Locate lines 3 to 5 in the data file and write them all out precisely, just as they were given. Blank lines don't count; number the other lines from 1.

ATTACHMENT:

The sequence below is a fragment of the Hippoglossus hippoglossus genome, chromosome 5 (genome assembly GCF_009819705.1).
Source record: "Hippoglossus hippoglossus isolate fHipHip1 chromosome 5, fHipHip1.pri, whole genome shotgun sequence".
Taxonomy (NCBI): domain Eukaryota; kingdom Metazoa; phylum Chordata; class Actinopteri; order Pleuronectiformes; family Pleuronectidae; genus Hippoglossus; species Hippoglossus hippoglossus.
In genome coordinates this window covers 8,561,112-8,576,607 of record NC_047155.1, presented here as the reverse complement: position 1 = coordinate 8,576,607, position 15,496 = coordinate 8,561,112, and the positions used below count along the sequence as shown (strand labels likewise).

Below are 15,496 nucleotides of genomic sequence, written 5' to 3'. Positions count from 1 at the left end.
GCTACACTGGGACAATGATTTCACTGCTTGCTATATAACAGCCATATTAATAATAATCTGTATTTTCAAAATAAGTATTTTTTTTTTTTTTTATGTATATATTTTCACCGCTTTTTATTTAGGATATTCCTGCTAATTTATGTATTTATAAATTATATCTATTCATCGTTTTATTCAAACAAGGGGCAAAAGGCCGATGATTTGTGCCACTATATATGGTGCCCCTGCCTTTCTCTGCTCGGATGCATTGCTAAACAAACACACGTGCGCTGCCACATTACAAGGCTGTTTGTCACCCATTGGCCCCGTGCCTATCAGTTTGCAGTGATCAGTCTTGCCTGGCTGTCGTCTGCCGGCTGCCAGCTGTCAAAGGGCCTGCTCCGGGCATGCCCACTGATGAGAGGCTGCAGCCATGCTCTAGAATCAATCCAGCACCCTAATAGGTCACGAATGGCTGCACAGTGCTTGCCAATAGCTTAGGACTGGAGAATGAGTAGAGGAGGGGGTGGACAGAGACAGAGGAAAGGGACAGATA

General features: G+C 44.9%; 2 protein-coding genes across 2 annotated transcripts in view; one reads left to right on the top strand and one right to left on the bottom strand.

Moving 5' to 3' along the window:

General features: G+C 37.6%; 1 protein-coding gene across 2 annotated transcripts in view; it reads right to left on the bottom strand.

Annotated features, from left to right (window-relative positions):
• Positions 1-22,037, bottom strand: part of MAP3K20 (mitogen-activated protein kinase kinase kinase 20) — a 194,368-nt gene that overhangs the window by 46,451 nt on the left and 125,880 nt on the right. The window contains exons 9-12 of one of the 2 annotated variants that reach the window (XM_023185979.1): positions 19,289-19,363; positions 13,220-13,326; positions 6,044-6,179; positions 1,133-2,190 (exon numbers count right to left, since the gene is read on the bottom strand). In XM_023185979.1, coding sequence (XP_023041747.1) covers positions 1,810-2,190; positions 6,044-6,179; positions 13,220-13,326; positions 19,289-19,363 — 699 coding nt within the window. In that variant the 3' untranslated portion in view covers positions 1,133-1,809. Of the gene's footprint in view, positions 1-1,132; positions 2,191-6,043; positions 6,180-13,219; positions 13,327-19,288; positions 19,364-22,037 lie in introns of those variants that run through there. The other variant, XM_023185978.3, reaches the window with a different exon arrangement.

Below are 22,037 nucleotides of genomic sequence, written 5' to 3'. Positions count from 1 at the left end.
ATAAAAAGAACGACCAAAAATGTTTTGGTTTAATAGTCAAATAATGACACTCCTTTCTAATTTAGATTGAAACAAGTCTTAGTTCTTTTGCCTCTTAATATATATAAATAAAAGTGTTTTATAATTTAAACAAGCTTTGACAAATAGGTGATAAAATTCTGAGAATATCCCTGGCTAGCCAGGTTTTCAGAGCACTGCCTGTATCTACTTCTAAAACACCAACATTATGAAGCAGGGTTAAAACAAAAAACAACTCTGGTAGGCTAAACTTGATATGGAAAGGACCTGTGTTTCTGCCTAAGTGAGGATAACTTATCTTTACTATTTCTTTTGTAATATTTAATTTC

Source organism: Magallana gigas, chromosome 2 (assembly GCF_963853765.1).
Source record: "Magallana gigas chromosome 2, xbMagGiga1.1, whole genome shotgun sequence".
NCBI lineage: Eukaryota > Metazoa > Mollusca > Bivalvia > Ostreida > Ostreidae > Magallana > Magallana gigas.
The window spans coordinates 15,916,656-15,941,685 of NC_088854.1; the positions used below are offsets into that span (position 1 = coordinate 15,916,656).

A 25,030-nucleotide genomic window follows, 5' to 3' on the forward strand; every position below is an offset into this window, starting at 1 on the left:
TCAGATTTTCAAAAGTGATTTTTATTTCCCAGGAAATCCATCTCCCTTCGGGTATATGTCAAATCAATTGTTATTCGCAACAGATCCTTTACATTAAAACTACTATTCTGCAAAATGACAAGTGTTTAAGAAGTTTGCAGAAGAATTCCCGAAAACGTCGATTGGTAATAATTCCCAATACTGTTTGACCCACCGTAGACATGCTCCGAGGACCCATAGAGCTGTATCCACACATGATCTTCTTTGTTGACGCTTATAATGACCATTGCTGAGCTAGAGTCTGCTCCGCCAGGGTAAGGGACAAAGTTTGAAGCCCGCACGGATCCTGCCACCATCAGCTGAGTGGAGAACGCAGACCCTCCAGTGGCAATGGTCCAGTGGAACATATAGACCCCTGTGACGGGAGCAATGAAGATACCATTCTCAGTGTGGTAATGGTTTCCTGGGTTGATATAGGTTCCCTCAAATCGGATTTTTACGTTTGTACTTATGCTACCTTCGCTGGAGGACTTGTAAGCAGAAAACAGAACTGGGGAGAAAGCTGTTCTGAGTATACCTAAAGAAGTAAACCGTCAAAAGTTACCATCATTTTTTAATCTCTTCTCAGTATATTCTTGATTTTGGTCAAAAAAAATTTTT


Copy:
Taxonomy (NCBI): domain Eukaryota; kingdom Metazoa; phylum Chordata; class Actinopteri; order Pleuronectiformes; family Pleuronectidae; genus Hippoglossus; species Hippoglossus hippoglossus.
In genome coordinates this window covers 8,561,112-8,576,607 of record NC_047155.1, presented here as the reverse complement: position 1 = coordinate 8,576,607, position 15,496 = coordinate 8,561,112, and the positions used below count along the sequence as shown (strand labels likewise).

Below are 15,496 nucleotides of genomic sequence, written 5' to 3'. Positions count from 1 at the left end.